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Old 20th May 2010, 11:40 AM   #7891
AndrewT is offline AndrewT  Scotland
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with RCA1 return wire disconnected at the input, how does RCA1 circuit flow and return?
How close are the flow and return routes?
How much loop area is in that route?
Will that loop area result in greater hum at the speaker output terminals?
Will the hum be the same for both stereo channels?

If the Hum is zero for both channels, then you have done something else.

Help.
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Last edited by AndrewT; 20th May 2010 at 11:50 AM.
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Old 20th May 2010, 12:39 PM   #7892
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I do not use this trick in F5s as they are double monos.
I have built several stereo (not double mono) amps which are silent without this trick.
I had to use this trick in a 4 channels amp.
Typically: one get hum when both RCA input (from source) are connected, the hum disappear when one is disconnected
The trick works then.

Q\ with RCA1 return wire disconnected at the input, how does RCA1 circuit flow and return?

"Return" i prefer "shielding" is made
-Outside the amp : the shields are joined into the source.
-Inside the amp: the shields are joined at the star ground.

Generally, I do not connect the audio ground to chassis. It may help, i do not know.

Last edited by bobodioulasso; 20th May 2010 at 12:46 PM.
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Old 20th May 2010, 12:53 PM   #7893
AndrewT is offline AndrewT  Scotland
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Default 2+ channel amplifiers

alright, you shield your input.

Where does the signal flow and return if the shield does not provide the necessary return route?
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Old 20th May 2010, 01:12 PM   #7894
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Is it "hum" or "hiss" -- if the amplifier isn't connected to a low impedance source then you have the 100k plus its connecting cable sitting out there as a little antenna -- and your transformer is radiating energy.

The F5's noise is spec'd at some tens of microvolts -- if you are using the power supply setup which NP had recommended.
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Old 20th May 2010, 01:50 PM   #7895
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Quote:
Originally Posted by AndrewT View Post
alright, you shield your input.

Where does the signal flow and return if the shield does not provide the necessary return route?
There is a unique ground into the source connected to the unique amp ground. I suppose it is sufficient.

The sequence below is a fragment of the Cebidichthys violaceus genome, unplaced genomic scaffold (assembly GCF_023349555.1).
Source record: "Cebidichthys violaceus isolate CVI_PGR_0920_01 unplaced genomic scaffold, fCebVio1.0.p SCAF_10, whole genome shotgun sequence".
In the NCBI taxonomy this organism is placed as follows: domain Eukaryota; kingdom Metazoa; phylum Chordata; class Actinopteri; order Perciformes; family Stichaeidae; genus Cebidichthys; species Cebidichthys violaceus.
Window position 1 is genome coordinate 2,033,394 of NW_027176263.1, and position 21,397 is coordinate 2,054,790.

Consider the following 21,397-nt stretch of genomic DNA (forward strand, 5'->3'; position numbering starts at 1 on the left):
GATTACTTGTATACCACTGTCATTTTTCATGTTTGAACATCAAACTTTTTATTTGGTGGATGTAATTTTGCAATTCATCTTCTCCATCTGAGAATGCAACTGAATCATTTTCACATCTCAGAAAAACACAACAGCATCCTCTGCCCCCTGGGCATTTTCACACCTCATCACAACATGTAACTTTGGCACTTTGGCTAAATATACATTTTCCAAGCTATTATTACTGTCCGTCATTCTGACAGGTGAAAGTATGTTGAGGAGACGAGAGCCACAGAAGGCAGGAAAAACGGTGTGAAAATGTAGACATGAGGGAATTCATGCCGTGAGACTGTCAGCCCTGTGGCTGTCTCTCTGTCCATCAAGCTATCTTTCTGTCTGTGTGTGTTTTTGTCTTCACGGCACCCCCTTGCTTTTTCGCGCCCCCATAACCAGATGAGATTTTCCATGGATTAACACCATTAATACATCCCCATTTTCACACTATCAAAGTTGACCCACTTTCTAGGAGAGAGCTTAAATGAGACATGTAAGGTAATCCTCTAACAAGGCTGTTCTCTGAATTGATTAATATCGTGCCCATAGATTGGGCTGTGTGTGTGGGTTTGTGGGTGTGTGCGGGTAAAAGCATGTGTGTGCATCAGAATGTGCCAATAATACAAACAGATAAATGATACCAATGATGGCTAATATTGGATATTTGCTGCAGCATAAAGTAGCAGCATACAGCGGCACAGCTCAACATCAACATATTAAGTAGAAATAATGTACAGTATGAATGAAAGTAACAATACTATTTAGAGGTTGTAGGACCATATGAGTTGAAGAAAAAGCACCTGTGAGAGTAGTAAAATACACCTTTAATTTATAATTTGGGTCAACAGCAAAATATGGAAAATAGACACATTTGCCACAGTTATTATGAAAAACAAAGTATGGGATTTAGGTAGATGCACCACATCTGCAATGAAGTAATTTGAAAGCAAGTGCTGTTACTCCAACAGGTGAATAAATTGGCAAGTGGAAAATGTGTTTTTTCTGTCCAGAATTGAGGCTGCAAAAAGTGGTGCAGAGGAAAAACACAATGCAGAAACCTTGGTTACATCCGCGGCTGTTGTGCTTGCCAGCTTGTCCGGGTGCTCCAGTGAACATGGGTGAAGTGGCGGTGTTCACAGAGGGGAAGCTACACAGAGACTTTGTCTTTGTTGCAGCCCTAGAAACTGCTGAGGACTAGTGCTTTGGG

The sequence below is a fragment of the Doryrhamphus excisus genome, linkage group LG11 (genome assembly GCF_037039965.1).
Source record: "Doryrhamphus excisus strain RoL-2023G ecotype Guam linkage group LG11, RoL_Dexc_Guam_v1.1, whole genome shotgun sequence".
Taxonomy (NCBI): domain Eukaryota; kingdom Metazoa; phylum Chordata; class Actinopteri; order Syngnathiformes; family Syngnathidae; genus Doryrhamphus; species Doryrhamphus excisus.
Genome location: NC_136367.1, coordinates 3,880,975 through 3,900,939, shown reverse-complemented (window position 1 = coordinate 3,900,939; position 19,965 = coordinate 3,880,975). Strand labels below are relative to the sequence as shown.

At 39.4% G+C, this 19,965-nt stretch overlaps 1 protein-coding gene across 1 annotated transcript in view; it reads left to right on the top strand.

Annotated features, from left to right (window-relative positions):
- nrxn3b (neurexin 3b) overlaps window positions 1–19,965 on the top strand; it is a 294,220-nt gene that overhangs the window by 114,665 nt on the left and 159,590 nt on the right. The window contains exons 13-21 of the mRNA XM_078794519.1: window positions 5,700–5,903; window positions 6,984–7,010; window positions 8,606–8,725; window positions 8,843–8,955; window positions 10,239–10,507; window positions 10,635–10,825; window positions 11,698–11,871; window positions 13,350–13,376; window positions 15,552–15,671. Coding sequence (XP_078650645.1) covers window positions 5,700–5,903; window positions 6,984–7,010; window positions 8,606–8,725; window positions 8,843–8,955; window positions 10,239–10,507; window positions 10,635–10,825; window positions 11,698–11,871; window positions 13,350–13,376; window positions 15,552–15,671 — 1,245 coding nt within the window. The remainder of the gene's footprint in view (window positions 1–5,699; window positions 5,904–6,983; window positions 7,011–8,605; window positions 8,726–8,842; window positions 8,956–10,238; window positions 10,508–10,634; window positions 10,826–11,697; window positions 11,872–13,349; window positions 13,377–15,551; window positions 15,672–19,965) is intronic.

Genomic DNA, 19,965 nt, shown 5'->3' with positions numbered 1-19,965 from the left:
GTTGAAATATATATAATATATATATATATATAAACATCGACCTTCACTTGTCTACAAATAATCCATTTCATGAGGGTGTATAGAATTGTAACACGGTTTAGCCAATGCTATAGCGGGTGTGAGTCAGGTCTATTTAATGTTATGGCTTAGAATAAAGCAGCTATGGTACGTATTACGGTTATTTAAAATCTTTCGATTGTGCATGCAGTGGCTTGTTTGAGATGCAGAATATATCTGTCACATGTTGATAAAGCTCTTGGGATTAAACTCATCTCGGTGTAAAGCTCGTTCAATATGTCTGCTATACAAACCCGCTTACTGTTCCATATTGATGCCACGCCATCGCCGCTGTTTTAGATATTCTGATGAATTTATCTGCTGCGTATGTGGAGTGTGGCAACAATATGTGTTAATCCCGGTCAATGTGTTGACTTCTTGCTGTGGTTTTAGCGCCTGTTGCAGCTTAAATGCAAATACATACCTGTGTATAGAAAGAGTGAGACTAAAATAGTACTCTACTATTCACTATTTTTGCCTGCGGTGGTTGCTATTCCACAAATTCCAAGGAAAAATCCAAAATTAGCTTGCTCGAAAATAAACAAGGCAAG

Pr Leach himself tells this (scroll down to penultimate paragraph)
The Leach Amp - Part 2

I insist, i do not use this with F5.

Last edited by bobodioulasso; 20th May 2010 at 02:05 PM.
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Old 20th May 2010, 02:17 PM   #7896
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I prefer a drawing to a long speach.
Do you see the return path?
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Old 20th May 2010, 02:49 PM   #7897
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If you prefer symetry:
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Old 20th May 2010, 04:16 PM   #7898
lae2 is offline lae2  United States
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Quote:
Originally Posted by bobodioulasso View Post
If you prefer symetry:
What about the case where you have a chassis earth isolated from a signal ground. What about running those shields to the chassis earth? That way the length of the return path can be equated to the signal path for even more symmetry. I have done it that way in electrophysiological recording hardware then is extremely sensitive to input noise (30 meg input Z). I just hacked at it though not really understanding what I was doing. Seems to work.

Last edited by lae2; 20th May 2010 at 04:19 PM.
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Old 20th May 2010, 05:17 PM   #7899
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Do you mean two wires + shielding, such as microphone wire?
The two wires used as signal and return, the shielding connected to earth only?
Interesting!
Though, it works only if ground and earth are not connected into the source.


Anyway, as Jackinnj said, the F5 is not concerned; it is easy to get it silent and it does not need special care for grounding. Only respect of the common rule.
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Old 20th May 2010, 05:27 PM   #7900
lae2 is offline lae2  United States
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Quote:
Originally Posted by bobodioulasso View Post
Do you mean two wires + shielding, such as microphone wire?
The two wires used as signal and return, the shielding connected to earth only?
Interesting!
Though, it works only if ground and earth are not connected into the source.


Anyway, as Jackinnj said, the F5 is not concerned; it is easy to get it silent and it does not need special care for grounding. Only respect of the common rule.
Yes, that is what I meant. Two conductor with a shield, a signal conductor, a return conductor, and a shield to earth. I have wrestled with this kind of thing for years in recording equipment. Then there is a driven ground and my head starts to swim. What works one day does not work the next day. I have never waded through an academic understanding. I do know that inadvertent pathways between signal ground and chassis earth generally spell trouble for low noise high Z amplification. At least, this is true in my hands.
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